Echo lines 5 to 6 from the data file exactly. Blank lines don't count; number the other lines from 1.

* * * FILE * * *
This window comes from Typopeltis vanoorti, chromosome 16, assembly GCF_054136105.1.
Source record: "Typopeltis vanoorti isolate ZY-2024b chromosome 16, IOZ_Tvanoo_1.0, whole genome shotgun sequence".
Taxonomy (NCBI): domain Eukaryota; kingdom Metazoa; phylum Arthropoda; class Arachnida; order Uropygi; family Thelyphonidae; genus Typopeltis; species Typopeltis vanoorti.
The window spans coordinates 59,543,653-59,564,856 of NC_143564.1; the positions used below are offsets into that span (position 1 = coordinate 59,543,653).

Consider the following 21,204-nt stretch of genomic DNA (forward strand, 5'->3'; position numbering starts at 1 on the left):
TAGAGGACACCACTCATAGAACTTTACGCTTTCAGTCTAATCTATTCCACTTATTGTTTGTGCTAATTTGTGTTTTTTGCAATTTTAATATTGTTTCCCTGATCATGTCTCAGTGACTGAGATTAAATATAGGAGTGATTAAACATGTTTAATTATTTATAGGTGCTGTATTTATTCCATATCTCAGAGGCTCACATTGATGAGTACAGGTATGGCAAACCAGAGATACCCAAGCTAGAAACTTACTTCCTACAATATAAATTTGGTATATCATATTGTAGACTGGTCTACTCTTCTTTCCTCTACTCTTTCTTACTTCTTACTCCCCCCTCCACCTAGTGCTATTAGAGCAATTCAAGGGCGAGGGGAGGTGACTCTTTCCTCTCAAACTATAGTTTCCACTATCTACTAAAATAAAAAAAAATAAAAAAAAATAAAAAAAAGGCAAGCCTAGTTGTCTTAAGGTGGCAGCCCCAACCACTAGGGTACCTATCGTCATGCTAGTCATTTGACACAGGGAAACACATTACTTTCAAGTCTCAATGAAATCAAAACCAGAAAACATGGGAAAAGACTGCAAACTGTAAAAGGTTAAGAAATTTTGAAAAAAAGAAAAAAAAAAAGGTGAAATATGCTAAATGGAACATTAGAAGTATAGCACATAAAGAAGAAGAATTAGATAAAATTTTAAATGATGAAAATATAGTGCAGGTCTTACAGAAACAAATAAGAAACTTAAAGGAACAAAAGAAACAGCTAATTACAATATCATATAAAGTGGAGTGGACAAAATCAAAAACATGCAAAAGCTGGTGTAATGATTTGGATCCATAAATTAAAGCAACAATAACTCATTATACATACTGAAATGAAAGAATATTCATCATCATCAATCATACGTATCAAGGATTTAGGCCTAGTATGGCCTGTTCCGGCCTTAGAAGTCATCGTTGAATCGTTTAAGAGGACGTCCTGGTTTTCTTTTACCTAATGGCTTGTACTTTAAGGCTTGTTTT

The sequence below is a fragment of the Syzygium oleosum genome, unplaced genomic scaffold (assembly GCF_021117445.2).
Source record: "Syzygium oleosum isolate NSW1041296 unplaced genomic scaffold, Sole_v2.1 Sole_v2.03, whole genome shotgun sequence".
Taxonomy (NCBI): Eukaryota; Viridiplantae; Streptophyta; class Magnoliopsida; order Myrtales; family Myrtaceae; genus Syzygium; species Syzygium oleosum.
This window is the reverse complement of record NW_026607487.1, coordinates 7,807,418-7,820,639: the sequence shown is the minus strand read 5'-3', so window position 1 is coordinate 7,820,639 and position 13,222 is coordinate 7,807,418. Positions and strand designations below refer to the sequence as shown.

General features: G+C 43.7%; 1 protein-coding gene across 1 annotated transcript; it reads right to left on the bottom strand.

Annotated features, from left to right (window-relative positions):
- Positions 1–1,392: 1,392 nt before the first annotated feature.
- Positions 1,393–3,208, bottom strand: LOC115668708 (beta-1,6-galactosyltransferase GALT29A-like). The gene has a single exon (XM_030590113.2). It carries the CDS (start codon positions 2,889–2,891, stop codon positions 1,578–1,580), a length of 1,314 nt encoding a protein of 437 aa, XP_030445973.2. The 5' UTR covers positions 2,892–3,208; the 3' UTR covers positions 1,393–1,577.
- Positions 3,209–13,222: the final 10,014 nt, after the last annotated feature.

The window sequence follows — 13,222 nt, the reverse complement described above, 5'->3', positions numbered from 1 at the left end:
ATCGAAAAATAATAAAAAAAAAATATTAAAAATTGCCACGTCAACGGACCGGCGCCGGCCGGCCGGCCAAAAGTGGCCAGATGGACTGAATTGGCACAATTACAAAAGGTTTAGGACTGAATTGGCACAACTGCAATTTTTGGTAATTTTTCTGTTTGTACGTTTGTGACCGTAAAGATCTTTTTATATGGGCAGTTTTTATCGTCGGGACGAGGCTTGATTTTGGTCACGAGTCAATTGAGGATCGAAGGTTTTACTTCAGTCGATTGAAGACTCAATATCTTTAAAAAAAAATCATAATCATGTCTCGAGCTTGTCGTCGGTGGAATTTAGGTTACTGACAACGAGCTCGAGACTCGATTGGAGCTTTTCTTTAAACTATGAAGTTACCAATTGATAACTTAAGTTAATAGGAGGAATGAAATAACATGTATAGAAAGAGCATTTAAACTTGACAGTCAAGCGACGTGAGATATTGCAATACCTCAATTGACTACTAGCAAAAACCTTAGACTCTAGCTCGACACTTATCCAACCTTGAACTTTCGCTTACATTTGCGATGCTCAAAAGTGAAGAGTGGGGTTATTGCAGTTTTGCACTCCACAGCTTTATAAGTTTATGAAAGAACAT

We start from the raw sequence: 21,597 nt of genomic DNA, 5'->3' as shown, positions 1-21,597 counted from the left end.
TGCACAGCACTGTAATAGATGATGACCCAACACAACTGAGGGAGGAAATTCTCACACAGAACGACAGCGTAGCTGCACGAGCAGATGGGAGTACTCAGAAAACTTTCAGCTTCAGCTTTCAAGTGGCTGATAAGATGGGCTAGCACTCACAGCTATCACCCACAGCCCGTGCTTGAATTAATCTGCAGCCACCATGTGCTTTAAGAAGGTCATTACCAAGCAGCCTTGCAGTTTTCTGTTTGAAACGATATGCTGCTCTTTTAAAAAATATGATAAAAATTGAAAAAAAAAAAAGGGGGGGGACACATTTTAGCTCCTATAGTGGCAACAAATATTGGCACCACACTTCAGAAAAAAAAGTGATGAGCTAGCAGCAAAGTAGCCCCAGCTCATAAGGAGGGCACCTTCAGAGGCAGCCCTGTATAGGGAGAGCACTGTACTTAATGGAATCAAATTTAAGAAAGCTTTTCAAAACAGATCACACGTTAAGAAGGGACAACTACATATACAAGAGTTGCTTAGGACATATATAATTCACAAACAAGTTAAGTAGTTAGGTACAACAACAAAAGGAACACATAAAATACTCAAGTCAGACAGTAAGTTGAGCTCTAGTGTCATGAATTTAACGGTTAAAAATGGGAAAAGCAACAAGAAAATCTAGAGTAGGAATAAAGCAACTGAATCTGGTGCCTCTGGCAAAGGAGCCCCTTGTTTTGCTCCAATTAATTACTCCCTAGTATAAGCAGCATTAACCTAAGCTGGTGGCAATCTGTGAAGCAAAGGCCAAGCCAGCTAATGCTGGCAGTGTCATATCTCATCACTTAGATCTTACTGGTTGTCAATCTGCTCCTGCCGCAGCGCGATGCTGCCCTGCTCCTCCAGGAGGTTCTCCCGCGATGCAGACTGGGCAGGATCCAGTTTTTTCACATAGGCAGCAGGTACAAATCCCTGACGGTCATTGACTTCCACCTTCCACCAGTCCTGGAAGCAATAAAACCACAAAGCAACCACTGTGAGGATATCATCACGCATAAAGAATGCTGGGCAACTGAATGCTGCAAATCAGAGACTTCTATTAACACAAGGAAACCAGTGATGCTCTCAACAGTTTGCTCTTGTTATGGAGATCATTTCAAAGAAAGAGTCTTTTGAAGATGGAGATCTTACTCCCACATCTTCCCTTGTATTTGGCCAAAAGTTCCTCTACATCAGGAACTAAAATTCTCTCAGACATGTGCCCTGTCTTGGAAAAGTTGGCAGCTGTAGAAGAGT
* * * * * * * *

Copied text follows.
Consider the following 21,204-nt stretch of genomic DNA (forward strand, 5'->3'; position numbering starts at 1 on the left):
TAGAGGACACCACTCATAGAACTTTACGCTTTCAGTCTAATCTATTCCACTTATTGTTTGTGCTAATTTGTGTTTTTTGCAATTTTAATATTGTTTCCCTGATCATGTCTCAGTGACTGAGATTAAATATAGGAGTGATTAAACATGTTTAATTATTTATAGGTGCTGTATTTATTCCATATCTCAGAGGCTCACATTGATGAGTACAGGTATGGCAAACCAGAGATACCCAAGCTAGAAACTTACTTCCTACAATATAAATTTGGTATATCATATTGTAGACTGGTCTACTCTTCTTTCCTCTACTCTTTCTTACTTCTTACTCCCCCCTCCACCTAGTGCTATTAGAGCAATTCAAGGGCGAGGGGAGGTGACTCTTTCCTCTCAAACTATAGTTTCCACTATCTACTAAAATAAAAAAAAATAAAAAAAAATAAAAAAAAGGCAAGCCTAGTTGTCTTAAGGTGGCAGCCCCAACCACTAGGGTACCTATCGTCATGCTAGTCATTTGACACAGGGAAACACATTACTTTCAAGTCTCAATGAAATCAAAACCAGAAAACATGGGAAAAGACTGCAAACTGTAAAAGGTTAAGAAATTTTGAAAAAAAGAAAAAAAAAAAGGTGAAATATGCTAAATGGAACATTAGAAGTATAGCACATAAAGAAGAAGAATTAGATAAAATTTTAAATGATGAAAATATAGTGCAGGTCTTACAGAAACAAATAAGAAACTTAAAGGAACAAAAGAAACAGCTAATTACAATATCATATAAAGTGGAGTGGACAAAATCAAAAACATGCAAAAGCTGGTGTAATGATTTGGATCCATAAATTAAAGCAACAATAACTCATTATACATACTGAAATGAAAGAATATTCATCATCATCAATCATACGTATCAAGGATTTAGGCCTAGTATGGCCTGTTCCGGCCTTAGAAGTCATCGTTGAATCGTTTAAGAGGACGTCCTGGTTTTCTTTTACCTAATGGCTTGTACTTTAAGGCTTGTTTT